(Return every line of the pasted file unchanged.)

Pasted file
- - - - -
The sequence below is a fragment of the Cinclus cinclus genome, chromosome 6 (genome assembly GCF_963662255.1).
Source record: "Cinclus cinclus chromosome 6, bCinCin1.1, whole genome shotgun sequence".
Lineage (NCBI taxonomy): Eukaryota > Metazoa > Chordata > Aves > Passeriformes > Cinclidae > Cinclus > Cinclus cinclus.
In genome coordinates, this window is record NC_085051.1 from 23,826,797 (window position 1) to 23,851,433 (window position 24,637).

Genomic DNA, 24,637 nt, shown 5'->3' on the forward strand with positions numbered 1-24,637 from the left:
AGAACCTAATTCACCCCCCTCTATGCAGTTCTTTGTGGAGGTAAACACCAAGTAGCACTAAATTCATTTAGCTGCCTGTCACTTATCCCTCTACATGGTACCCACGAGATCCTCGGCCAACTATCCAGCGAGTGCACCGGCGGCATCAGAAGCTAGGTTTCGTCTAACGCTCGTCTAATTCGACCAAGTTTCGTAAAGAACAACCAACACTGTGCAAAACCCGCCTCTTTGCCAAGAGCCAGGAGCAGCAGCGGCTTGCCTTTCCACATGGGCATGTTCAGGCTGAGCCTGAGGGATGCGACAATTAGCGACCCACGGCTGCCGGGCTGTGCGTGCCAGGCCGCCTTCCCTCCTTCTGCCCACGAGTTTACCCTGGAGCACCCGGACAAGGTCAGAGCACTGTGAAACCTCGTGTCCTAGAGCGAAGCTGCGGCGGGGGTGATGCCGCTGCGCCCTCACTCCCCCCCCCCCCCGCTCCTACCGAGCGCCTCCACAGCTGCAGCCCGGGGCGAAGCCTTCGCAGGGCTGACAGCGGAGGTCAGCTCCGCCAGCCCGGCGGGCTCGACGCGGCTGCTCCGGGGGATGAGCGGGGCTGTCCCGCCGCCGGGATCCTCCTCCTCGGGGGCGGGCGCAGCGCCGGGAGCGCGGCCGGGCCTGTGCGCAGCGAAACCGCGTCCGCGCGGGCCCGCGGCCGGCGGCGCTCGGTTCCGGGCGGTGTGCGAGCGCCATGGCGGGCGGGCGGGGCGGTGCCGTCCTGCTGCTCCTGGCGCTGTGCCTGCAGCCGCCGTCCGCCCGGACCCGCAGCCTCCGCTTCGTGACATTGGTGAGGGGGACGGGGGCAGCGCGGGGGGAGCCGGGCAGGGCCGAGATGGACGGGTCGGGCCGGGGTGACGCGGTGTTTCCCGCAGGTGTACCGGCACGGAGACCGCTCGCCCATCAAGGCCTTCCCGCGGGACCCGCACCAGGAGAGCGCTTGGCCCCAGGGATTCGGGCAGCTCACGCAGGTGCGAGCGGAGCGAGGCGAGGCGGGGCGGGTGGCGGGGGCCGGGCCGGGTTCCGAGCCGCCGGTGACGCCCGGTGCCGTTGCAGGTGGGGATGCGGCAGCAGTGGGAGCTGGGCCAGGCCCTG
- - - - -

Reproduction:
The sequence below is a fragment of the Cinclus cinclus genome, chromosome 6 (genome assembly GCF_963662255.1).
Source record: "Cinclus cinclus chromosome 6, bCinCin1.1, whole genome shotgun sequence".
Lineage (NCBI taxonomy): Eukaryota > Metazoa > Chordata > Aves > Passeriformes > Cinclidae > Cinclus > Cinclus cinclus.
In genome coordinates, this window is record NC_085051.1 from 23,826,797 (window position 1) to 23,851,433 (window position 24,637).

Genomic DNA, 24,637 nt, shown 5'->3' on the forward strand with positions numbered 1-24,637 from the left:
AGAACCTAATTCACCCCCCTCTATGCAGTTCTTTGTGGAGGTAAACACCAAGTAGCACTAAATTCATTTAGCTGCCTGTCACTTATCCCTCTACATGGTACCCACGAGATCCTCGGCCAACTATCCAGCGAGTGCACCGGCGGCATCAGAAGCTAGGTTTCGTCTAACGCTCGTCTAATTCGACCAAGTTTCGTAAAGAACAACCAACACTGTGCAAAACCCGCCTCTTTGCCAAGAGCCAGGAGCAGCAGCGGCTTGCCTTTCCACATGGGCATGTTCAGGCTGAGCCTGAGGGATGCGACAATTAGCGACCCACGGCTGCCGGGCTGTGCGTGCCAGGCCGCCTTCCCTCCTTCTGCCCACGAGTTTACCCTGGAGCACCCGGACAAGGTCAGAGCACTGTGAAACCTCGTGTCCTAGAGCGAAGCTGCGGCGGGGGTGATGCCGCTGCGCCCTCACTCCCCCCCCCCCCCGCTCCTACCGAGCGCCTCCACAGCTGCAGCCCGGGGCGAAGCCTTCGCAGGGCTGACAGCGGAGGTCAGCTCCGCCAGCCCGGCGGGCTCGACGCGGCTGCTCCGGGGGATGAGCGGGGCTGTCCCGCCGCCGGGATCCTCCTCCTCGGGGGCGGGCGCAGCGCCGGGAGCGCGGCCGGGCCTGTGCGCAGCGAAACCGCGTCCGCGCGGGCCCGCGGCCGGCGGCGCTCGGTTCCGGGCGGTGTGCGAGCGCCATGGCGGGCGGGCGGGGCGGTGCCGTCCTGCTGCTCCTGGCGCTGTGCCTGCAGCCGCCGTCCGCCCGGACCCGCAGCCTCCGCTTCGTGACATTGGTGAGGGGGACGGGGGCAGCGCGGGGGGAGCCGGGCAGGGCCGAGATGGACGGGTCGGGCCGGGGTGACGCGGTGTTTCCCGCAGGTGTACCGGCACGGAGACCGCTCGCCCATCAAGGCCTTCCCGCGGGACCCGCACCAGGAGAGCGCTTGGCCCCAGGGATTCGGGCAGCTCACGCAGGTGCGAGCGGAGCGAGGCGAGGCGGGGCGGGTGGCGGGGGCCGGGCCGGGTTCCGAGCCGCCGGTGACGCCCGGTGCCGTTGCAGGTGGGGATGCGGCAGCAGTGGGAGCTGGGCCAGGCCCTG